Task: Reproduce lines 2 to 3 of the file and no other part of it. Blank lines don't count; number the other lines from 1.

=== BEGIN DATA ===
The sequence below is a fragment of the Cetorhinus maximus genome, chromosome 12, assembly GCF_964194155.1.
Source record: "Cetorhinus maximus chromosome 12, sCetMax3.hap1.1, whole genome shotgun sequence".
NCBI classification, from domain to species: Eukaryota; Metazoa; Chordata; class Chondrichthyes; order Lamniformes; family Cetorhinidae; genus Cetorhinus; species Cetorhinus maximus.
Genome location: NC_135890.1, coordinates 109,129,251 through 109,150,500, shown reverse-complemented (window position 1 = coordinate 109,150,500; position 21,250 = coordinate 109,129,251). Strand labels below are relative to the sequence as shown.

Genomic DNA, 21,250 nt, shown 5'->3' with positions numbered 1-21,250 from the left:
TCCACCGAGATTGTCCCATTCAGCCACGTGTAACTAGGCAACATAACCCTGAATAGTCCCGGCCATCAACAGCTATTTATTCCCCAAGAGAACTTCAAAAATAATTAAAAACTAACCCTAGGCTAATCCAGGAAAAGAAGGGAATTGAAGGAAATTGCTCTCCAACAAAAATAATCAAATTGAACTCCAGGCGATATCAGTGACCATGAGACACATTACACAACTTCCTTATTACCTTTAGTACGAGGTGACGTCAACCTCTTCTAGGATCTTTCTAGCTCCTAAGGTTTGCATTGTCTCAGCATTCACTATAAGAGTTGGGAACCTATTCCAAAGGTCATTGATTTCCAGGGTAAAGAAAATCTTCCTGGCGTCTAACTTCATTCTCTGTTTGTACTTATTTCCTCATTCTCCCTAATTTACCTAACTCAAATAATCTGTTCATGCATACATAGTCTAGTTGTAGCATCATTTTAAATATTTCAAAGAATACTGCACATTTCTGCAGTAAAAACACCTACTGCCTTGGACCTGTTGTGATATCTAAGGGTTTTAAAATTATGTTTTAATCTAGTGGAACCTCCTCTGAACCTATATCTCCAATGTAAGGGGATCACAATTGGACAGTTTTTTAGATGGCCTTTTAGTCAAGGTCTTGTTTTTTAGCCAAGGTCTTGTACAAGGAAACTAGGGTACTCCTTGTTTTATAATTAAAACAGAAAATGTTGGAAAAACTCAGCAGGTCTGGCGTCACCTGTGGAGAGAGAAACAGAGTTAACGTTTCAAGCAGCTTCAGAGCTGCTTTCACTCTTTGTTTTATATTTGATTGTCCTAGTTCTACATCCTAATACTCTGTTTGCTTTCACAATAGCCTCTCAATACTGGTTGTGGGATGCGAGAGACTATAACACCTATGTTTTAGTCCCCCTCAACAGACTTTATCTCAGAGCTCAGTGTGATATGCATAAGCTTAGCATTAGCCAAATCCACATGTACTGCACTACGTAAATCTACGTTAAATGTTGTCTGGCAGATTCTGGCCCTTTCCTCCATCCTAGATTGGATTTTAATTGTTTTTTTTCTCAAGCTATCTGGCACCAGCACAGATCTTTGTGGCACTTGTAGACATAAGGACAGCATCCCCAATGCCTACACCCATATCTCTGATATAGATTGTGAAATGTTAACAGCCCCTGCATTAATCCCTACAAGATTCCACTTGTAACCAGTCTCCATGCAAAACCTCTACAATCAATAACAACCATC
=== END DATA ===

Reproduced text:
Source record: "Cetorhinus maximus chromosome 12, sCetMax3.hap1.1, whole genome shotgun sequence".
NCBI classification, from domain to species: Eukaryota; Metazoa; Chordata; class Chondrichthyes; order Lamniformes; family Cetorhinidae; genus Cetorhinus; species Cetorhinus maximus.